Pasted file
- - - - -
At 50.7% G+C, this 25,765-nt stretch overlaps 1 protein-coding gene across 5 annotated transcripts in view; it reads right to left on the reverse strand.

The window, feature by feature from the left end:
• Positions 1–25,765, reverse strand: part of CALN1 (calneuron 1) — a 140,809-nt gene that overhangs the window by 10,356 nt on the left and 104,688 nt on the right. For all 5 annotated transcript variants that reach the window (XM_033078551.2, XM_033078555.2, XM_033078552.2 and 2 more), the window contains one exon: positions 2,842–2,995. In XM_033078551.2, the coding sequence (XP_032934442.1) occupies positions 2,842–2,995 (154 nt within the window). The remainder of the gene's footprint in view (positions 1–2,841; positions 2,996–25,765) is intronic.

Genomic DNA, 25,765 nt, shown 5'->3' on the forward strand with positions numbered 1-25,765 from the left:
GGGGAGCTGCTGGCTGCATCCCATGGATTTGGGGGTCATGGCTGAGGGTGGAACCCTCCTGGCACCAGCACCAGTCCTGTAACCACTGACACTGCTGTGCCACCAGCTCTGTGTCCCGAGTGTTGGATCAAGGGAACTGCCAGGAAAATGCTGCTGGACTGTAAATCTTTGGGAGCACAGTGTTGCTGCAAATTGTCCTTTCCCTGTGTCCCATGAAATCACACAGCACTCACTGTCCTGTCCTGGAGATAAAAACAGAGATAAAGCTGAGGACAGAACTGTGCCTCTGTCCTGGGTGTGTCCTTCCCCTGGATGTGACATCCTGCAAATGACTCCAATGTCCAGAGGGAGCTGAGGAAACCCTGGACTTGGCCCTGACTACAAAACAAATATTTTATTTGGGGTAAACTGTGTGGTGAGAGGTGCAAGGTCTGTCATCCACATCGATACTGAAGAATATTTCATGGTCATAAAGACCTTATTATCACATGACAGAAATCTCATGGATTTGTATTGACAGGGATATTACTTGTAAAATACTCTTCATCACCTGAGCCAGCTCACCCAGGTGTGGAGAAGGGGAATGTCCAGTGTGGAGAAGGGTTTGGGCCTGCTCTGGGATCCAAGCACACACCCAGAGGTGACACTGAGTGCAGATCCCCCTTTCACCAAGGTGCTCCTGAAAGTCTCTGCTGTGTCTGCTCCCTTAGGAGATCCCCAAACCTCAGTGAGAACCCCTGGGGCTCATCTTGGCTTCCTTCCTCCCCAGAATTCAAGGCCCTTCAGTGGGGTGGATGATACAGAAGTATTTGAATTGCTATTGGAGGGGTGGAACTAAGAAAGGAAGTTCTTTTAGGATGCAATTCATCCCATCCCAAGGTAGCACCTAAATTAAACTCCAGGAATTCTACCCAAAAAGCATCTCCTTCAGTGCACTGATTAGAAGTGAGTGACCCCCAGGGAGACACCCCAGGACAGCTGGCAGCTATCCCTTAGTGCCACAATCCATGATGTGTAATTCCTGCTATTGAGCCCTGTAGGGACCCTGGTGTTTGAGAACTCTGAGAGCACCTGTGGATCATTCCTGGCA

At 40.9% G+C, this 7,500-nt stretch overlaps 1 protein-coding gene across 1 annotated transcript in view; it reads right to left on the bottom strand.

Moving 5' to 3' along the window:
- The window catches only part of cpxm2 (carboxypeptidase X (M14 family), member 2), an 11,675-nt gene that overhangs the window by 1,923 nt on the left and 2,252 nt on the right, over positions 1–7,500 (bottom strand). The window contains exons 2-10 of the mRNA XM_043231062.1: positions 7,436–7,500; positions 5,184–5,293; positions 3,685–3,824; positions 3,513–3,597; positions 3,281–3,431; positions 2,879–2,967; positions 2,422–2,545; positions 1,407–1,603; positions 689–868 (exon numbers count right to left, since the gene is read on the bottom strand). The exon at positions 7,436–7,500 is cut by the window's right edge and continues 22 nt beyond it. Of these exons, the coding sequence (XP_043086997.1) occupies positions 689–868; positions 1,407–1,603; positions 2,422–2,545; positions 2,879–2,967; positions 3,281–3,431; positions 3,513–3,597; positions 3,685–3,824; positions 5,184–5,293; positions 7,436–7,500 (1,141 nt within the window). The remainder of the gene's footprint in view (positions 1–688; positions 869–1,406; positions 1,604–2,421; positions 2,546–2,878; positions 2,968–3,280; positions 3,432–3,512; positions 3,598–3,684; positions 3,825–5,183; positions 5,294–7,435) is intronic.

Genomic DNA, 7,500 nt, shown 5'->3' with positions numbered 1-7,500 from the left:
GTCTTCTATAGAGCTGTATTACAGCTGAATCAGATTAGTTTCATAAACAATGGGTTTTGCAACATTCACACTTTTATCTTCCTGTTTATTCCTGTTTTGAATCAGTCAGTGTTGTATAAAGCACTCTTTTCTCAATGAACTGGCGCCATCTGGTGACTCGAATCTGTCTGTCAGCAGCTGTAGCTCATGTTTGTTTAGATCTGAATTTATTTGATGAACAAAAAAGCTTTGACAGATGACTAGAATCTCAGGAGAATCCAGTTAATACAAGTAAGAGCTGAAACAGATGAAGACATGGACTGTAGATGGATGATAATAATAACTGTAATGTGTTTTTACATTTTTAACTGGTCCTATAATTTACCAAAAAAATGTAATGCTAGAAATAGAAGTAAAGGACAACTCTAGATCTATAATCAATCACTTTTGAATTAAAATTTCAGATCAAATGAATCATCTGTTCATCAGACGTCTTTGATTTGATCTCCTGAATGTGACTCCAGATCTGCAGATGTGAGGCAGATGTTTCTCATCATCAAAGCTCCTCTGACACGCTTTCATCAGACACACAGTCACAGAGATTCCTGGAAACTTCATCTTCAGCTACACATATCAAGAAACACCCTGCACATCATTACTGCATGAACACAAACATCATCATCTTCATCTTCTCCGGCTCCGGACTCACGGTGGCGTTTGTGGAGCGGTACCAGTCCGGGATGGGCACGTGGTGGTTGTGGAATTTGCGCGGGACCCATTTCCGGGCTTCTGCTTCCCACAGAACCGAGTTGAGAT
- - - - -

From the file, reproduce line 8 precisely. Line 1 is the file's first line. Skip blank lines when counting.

- The window catches only part of cpxm2 (carboxypeptidase X (M14 family), member 2), an 11,675-nt gene that overhangs the window by 1,923 nt on the left and 2,252 nt on the right, over positions 1–7,500 (bottom strand). The window contains exons 2-10 of the mRNA XM_043231062.1: positions 7,436–7,500; positions 5,184–5,293; positions 3,685–3,824; positions 3,513–3,597; positions 3,281–3,431; positions 2,879–2,967; positions 2,422–2,545; positions 1,407–1,603; positions 689–868 (exon numbers count right to left, since the gene is read on the bottom strand). The exon at positions 7,436–7,500 is cut by the window's right edge and continues 22 nt beyond it. Of these exons, the coding sequence (XP_043086997.1) occupies positions 689–868; positions 1,407–1,603; positions 2,422–2,545; positions 2,879–2,967; positions 3,281–3,431; positions 3,513–3,597; positions 3,685–3,824; positions 5,184–5,293; positions 7,436–7,500 (1,141 nt within the window). The remainder of the gene's footprint in view (positions 1–688; positions 869–1,406; positions 1,604–2,421; positions 2,546–2,878; positions 2,968–3,280; positions 3,432–3,512; positions 3,598–3,684; positions 3,825–5,183; positions 5,294–7,435) is intronic.